Gold exchange-traded funds (ETFs), launched more than a year back to cash in on the nation’s craving for the yellow metal with the convenience of a mutual fund, have not so far seen the kind of demand the market was expecting for.
Gold ETFs have seen only a total investment of Rs480 crore in 3.4 tonnes of gold during the whole of the fiscal year that ended on 31 March. That compared with a daily turnover of around Rs 6,000 crore in the gold futures market, where traders enter into contracts to sell the commodity at a future date at a specified price. The spot market, where the deliveries are immediate, for the metal also saw much larger volumes compared with ETF investments.
But, industry experts expect it to change as they say the demand for gold ETF schemes would catch up as people become more familiar with this instrument. Gold ETF is in its nascent stage in the country and will take some time to pick up, said AP Kurian, chairman of the Association of Mutual Funds of India, while admitting that the movement in gold ETF has been slow compared with the futures and spot markets.
Benchmark Mutual Fund launched India’s first gold ETF on 15 February 2007. It was followed by UTI Mutual Fund’s gold scheme on 1 March that year. Gold ETFs are mutual fund schemes that invest money collected from investors in standard gold bullion that are denoted in units and listed on the exchanges. The ownership is electronically recorded in dematerialised form and there is no risk or problems normally associated with physical storage of gold.
Kurian said as in countries such as Australia, the US and South Africa, where gold ETFs are highly successful, the demand will pick up here as well. Given the assured returns that are not affected by the volatility in the stock market, gold ETFs are sure to pick up, Kurian added.
PR Dilip, managing director of Impetus Wealth Management Ltd, says that in a gold savy country such as India, which is believed to have an intake of 750 tonnes of gold in 2007, gold ETF schemes were yet to reach comfortable levels even a year after they were launched. “However, ETF being cost effective and also since gold was the best bet for investment, it will only be a matter of time before the concept catches up in the country,” he said.
The demand in the futures market is driven by speculation, he added.
However, Jayant Manglik, head of commodities at brokerage firm Religare Commodities Ltd, feels the ETF schemes are ideal for the small investor, but there is not enough trading liquidity. It is an issue for small investors wanting to exit, especially during a time of crisis, Manglik added.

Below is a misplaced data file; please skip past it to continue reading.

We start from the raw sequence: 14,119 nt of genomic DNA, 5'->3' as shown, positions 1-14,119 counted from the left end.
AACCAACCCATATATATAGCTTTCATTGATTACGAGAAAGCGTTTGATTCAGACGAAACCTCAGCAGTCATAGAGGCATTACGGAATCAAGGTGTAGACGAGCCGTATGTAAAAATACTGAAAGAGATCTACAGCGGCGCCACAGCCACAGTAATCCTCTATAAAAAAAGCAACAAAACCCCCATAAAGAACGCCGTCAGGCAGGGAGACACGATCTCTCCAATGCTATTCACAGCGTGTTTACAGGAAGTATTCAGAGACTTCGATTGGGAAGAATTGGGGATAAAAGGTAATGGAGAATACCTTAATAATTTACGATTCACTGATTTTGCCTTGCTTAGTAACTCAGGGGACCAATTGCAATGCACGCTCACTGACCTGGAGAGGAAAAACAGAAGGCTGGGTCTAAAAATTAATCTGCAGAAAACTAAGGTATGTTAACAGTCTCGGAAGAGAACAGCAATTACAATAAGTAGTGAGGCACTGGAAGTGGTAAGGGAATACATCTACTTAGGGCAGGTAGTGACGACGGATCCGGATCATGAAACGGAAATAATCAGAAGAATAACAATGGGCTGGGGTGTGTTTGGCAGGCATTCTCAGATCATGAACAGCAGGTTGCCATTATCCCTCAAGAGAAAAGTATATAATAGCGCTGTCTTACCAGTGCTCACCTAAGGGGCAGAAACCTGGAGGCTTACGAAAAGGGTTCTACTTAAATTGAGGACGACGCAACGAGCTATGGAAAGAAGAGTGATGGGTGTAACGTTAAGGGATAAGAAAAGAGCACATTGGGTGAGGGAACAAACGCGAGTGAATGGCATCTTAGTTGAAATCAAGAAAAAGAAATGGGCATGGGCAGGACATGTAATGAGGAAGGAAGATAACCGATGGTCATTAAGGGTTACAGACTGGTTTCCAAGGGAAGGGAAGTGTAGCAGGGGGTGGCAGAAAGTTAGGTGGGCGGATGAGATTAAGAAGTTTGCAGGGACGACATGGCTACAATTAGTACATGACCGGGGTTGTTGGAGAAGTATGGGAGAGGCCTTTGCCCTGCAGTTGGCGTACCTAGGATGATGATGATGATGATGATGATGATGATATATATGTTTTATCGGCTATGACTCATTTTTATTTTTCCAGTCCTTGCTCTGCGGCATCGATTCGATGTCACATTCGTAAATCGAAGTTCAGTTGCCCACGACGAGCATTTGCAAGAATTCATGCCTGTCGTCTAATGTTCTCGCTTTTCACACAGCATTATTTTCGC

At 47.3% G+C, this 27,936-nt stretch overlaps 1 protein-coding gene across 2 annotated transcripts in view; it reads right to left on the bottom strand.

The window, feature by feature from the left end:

On the contrary, investors and the trade have been looking at the futures market despite having to pay a margin of 5% of every investment, he said. Manglik points to the rising interest in gold futures despite the metal’s high price, which was Rs11,780 per 10gm on Tuesday, following the rising crude oil prices.
Average daily gold volume in the futures market, which was worth around Rs3,800 crore in 2005, went up to Rs4,500 the next year and have been around Rs6,000 crore now. Samir Shah, vice-president of RiddiSiddhi Bullions Ltd, which launched its first electronic spot exchange for gold in March, says over the month, the volumes in his exchange have risen to more than double of the ETF market.
The company has been in the bullion trading business for over 25 years with an annual sales of Rs 5,900 crore. An authorized participant in all gold ETFs and a delivery provider for the futures exchanges in the country, the company launched its spot exchange to cater to the needs of jewelers and traders in the country, he says.
RiddiSiddhi has over 150 clients at present and in the one month since its launch, the exchange has seen total deliveries of over 450kg. The company which is now concentrating in Mumbai, is to soon expand its operations to Ahmedabad and Hyderabad, Shah added.